Grief is something we talk about when someone dies. The grieving process, where it’s expected—and even accepted—to feel sadness and anger, to be irritable, to have disruptions in sleeping and eating habits, to miss work. But the death of a loved one isn’t the only thing that can bring about grief—any major life disruption that leaves you or a loved one in a different state of being can create a pit of emptiness for the way things were. And maybe grieving the way things were is a healthy way to learn to live with the way things are.
When I was 25 years old, I reached a peak—or a valley I suppose—in my unhealthy life full of alcoholism, self-destruction, disordered eating, emotional deadness, and just plain old despair. I was finally thrust into the throes of professional help, and I had to admit for the first time, to myself, how I ended up in such a dark place. I acknowledged that being sexually abused by a father-figure and emotionally abandoned by my mother left me uncomfortable in my own skin and unsure of my own worth, that having a sexual orientation other than straight confused and scared me, that being raped later in life left me with shame and guilt and PTSD—and the only way I learned how to make sense of any of it was to turn it all inward on myself in a dangerous way. But I couldn’t live like that anymore. It was time to get healthy. Leaving all that darkness behind seemed like it would be a positive step forward—and eventually, it was—but at first, ithurt.
It was like somebody died, and all I could do was think about the role that person played in my life and wonder what I’m supposed to do with myself now that they’re gone—except it was me, I felt that way about myself. What am I supposed to do now that the person who I thought I was is gone? Before The Change (can I refer to my quarter-life crisis like it was menopause?), I’d created this identity of being the life of the party, carefree, do-anything, try-anything, go-anywhere. I was straight. I had a perfect childhood. No problems whatsoever. Other people liked that person, and I guess I did too—except it wasn’t me. I had to let that person go in order to get healthy.
In between letting this illusion-of-a-person go and finding my true authentic self, there was a void like I’d never felt before. I had no identity. One of the hardest parts of this process for me was to acknowledge that I was grieving. Especially when the people around me didn’t understand my anger or sadness.Shouldn’t you be feeling better now that you’re sober and in therapy? What was I supposed to tell people? “I can’t come into work today because I’m grieving the person who I thought I was.” “I can’t come to your wedding because I’m grieving the role alcohol used to play in my life.” There really isn’t a culturally accepted model for the kind of physical and emotional responses that come with a major life or identity change—the kinds of changes many addicts experience in sobriety, many LGBT people experience when coming out, and many people experience after a divorce.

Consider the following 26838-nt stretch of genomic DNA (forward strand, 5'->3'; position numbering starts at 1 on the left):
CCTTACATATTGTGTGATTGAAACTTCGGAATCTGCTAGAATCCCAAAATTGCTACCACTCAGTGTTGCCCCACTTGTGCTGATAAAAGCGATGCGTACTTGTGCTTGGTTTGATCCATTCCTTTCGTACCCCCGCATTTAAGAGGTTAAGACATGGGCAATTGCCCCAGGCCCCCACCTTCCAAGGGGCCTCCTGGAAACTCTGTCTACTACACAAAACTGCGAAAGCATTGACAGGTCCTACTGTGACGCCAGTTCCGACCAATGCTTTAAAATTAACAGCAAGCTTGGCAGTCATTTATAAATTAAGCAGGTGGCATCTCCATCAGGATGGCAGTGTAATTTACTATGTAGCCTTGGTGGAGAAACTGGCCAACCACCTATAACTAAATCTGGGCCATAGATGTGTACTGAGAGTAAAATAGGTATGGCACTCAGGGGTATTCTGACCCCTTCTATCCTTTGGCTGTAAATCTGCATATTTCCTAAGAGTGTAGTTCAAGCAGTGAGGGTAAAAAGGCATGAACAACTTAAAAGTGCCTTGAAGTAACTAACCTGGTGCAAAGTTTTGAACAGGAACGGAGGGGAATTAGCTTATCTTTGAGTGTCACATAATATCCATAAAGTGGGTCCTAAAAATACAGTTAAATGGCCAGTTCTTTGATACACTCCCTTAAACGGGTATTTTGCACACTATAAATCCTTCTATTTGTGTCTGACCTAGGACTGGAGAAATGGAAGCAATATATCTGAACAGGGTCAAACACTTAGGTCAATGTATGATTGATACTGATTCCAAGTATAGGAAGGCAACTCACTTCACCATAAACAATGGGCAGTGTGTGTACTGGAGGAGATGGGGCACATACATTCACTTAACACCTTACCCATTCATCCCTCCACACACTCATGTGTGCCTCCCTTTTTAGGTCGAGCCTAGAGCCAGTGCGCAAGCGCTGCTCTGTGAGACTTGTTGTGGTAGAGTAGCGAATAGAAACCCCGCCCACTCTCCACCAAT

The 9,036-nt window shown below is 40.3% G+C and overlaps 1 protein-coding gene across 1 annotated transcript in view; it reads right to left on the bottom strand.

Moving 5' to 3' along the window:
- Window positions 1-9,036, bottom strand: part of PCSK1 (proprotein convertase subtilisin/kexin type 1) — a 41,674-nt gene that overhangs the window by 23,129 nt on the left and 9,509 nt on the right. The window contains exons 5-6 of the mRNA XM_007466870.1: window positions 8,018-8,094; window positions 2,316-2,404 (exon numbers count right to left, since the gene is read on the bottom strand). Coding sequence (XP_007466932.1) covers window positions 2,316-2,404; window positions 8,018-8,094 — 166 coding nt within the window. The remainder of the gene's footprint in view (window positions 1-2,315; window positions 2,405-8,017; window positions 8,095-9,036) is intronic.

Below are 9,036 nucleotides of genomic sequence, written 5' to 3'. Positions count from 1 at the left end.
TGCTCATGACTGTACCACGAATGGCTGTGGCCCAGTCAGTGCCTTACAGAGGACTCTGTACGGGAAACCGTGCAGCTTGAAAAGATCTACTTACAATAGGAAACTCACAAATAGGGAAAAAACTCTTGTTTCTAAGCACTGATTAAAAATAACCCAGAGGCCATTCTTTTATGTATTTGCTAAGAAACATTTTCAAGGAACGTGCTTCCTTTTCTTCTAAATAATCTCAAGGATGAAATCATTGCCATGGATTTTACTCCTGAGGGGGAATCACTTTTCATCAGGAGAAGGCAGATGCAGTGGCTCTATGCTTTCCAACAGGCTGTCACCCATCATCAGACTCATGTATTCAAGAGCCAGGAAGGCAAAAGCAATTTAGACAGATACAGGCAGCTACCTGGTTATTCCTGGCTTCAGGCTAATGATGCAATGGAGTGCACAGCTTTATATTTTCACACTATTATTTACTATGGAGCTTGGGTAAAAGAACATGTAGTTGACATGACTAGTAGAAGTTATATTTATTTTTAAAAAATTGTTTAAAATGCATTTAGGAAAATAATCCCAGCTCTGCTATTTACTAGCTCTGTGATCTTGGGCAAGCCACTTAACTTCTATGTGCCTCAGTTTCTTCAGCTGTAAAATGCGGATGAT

When I really started to heal was when I really started to grieve. For the first time, I grieved the loss of my innocence and idealized childhood, the loss of my sense of safety and control over my body, the loss of the “ideal” person I thought I was, the loss of being able to make all my pain go away with drugs or alcohol, and once I started to form a healthy life and identity, I grieved what I missed out on all those years prior.I went through the stages of grief—denial, anger, bargaining, depression, and acceptance—as most people do at the loss of a loved one, and thinking about my emotional states in terms of this culturally accepted model made me realize it was okay to feel the way I did. I could stop feeling guilty about taking a nap in the middle of the day. I could stop feeling confused about outbursts of anger. I was grieving, and I didn’t have to justify it to anybody else. But it sure would have been nice if someone had understood. So maybe one small thing we can do to support someone going through a major life change is to know that, even though it may be a positive change, grief can come along with it and we all just need to let ourselves feel how we feel sometimes.
Apryl Pooley is a scientist by training, a writer by practice, and an artist by nature who strives to make sense of the world around her and help others do the same. She is a neuroscientist at Michigan State University where she researches the effects of traumatic stress on the brain and is author of Fortitude: A PTSD Memoir. Apryl lives in Michigan with her beautiful wife and two rambunctious dogs, Lady and Bean. Read more about her at http://www.aprylpooley.com. You can also find Apryl on Twitter, Facebook, and LinkedIn.